Many villagers may not be aware that Yellow Springs provides an abundance of services compared to many small towns, Reich said.
“It’s an impressive list for a village our size,” he said. “These services directly affect the quality of life in the village and are important not only to current residents but to the village’s ability to attract new residents.”
Bryan Center services include meeting rooms, a gym, a dance studio, pottery classes and youth services, a tennis court and basketball courts. Other parks and recreation services include the Gaunt Park pool, which was the only operating pool in Greene County last year, a toddler playground, the skate park, and the maintenance of Ellis Park, with its fishing pond and refuge for wildlife. The Village also maintains the Bill Duncan park, which last year hosted one of several new Village-sponsored comunity gardens, Hilda Rahn Park and the Beatty Hughes Park.
The police department provides, among its many services, the security necessary for local celebrations, such as the Yellow Springs Street Fair, the New Year’s Ball Drop and the Fourth of July fireworks.
The general fund has also provided revenue for the Greenbelt Fund, which seeks to preserve a greenbelt around Yellow Springs through the purchase of conservation easements for local farms. The general fund also includes $50,000 yearly for energy efficiency efforts for Village property.
Economic development activities provided by the general fund include the salary of the part-time economic sustainability coordinator. The general fund also partially funds the salary of the Village Manager Mark Cundiff and Assistant Planner Ed Amrhein, who has overseen Village infrastructure work on the Center for Business and Education, or CBE, which is slated to be ready for occupants next year.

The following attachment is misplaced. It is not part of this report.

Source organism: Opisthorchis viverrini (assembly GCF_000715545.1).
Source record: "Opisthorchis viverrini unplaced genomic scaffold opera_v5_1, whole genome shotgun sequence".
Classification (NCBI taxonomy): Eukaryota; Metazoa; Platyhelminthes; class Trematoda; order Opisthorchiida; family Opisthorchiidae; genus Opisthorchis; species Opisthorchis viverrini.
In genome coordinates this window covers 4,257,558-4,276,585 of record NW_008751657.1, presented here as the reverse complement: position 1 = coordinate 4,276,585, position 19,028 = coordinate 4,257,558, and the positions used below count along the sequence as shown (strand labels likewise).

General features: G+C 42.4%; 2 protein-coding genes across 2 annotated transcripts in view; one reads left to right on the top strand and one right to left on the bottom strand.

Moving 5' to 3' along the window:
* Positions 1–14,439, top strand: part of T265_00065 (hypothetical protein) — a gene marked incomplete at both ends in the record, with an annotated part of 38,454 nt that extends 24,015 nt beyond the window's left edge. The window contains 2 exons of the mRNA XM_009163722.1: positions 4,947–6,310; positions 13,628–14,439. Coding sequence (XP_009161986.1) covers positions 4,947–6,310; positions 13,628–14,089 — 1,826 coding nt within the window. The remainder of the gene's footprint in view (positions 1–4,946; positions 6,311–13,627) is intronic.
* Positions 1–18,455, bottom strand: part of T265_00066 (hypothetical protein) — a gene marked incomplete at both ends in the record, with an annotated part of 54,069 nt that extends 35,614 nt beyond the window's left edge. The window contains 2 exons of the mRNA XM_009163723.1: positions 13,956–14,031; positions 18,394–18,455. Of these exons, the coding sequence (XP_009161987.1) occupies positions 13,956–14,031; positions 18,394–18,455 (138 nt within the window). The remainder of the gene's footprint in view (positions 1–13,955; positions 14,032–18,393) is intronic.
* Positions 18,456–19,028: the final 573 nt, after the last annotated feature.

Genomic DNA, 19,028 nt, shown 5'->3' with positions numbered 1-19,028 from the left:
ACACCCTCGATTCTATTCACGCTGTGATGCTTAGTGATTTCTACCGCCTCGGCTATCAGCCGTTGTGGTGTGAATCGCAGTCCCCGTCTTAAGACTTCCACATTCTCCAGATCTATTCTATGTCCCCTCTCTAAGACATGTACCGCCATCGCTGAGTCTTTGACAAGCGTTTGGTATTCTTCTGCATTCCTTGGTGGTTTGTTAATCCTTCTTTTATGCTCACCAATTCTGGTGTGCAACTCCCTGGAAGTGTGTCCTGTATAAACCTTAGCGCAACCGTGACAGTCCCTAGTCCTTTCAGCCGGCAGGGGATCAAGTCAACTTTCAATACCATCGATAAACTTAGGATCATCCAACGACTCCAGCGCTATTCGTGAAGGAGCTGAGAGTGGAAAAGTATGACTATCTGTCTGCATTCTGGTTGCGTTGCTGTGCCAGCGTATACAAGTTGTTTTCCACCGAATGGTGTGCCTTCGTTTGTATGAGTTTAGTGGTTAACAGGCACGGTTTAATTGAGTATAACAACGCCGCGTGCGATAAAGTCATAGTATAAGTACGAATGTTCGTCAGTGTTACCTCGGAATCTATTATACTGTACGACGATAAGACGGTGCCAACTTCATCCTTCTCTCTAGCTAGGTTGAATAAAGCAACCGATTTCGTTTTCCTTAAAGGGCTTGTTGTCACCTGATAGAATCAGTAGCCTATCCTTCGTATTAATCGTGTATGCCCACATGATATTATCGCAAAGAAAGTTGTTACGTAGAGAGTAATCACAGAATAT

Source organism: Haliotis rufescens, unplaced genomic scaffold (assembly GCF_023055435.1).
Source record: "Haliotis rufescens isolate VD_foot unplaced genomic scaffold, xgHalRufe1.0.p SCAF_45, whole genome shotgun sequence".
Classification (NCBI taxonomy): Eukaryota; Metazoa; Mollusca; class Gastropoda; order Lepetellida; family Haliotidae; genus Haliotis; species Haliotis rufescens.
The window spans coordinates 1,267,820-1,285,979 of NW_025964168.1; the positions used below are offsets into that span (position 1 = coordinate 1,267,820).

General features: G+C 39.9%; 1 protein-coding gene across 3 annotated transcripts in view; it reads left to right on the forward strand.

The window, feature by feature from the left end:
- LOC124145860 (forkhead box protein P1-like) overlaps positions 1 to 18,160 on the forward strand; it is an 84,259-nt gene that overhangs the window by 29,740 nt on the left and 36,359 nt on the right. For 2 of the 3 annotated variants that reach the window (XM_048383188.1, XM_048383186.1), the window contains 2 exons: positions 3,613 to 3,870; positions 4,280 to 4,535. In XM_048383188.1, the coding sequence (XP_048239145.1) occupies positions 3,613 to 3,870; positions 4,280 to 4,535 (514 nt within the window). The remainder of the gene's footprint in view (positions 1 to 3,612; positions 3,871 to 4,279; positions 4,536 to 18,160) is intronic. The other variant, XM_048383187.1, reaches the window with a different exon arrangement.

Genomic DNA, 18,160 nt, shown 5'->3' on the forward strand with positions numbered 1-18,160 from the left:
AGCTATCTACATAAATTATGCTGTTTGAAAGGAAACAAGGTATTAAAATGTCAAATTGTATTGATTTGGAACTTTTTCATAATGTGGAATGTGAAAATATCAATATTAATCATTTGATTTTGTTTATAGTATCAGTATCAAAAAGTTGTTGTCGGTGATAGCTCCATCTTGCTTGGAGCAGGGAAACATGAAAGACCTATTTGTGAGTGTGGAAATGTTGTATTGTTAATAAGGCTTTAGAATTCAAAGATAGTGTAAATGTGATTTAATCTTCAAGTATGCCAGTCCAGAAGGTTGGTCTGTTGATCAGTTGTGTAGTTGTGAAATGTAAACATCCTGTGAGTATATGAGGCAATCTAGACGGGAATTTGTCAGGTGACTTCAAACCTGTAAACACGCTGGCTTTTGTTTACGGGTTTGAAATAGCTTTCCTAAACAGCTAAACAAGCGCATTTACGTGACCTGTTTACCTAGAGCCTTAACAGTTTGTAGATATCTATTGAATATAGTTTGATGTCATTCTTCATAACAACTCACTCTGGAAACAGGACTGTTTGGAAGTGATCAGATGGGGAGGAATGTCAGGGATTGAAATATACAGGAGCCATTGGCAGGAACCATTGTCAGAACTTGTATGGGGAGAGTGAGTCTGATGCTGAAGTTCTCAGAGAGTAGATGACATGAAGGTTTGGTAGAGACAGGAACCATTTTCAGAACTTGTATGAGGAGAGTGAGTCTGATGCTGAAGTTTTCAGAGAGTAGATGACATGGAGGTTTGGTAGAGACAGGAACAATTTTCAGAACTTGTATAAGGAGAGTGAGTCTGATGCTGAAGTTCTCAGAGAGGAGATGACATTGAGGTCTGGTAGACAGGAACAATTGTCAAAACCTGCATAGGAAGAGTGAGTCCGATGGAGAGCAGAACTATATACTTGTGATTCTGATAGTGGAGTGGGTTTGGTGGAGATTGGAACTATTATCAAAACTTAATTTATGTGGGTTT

Because the property tax levy provides about one dollar in four of general fund revenues, this level of services could not be maintained without levy revenues, according to Reich.
The levy renewal is necessary because in recent years the Village has suffered a decline in two significant revenue streams, income tax and investment income, and Village leaders anticipate this year a decline in a third stream, state funding, supporters say.
The total revenues for the 2010 Village general fund budget were about $2.8 million, down from about $3.4 million in 2007, before the recession hit. The 2011 general fund budget anticipates revenues of $2.5 million. Village Manager Mark Cundiff has described the 2011 budget as a cautious one, that estimates revenues on the low side and expenses on the high side.
Village income tax, which provides about 41 percent of general fund revenues, has declined by about $260,000 since its high in 2002. In that year, the Village received $1,510,464 in income tax, which dropped to $1,250,152 in 2006. It increased back up to $1,414,802 in 2008, then dropped to a low of $1,249,773 in 2009. Income tax rose very slightly, to $1,252,158 in 2010, back to about 2006 levels. Village leaders are anticipating a similar amount of income tax revenue this year.
The Village has also seen a significant loss in investment income due to the recession. In 2007, the Village received $160,566 from investments; which dropped to $85,621 in 2008, then to $6,084 in 2009. In 2010, the Village received $2,463 in interest from investments.
Village leaders are also mindful of likely decreases in funding from the state. While the Ohio legislature has not yet voted, a bill to eliminate or reduce the estate tax has already been introduced. Republican leaders have indicated their desire to eliminate or reduce a second source of funding, the local government tax.
If those two state revenue streams were eliminated, the Village would see a further income drop of several hundred thousand dollars compared to the past several years.
In 2008, Yellow Springs received $326,114 in estate taxes, and $262,878 in 2009. In 2010, the Village received $86,772. Because estate taxes are paid after a death and are impossible to predict, the Village does not include estate tax revenues in its regular budget.
However, the local government taxes, the second source of state funding, have remained fairly consistent over the past several years, ranging from a high of $188,028 in 2008 to a low of $151,995 in 2009.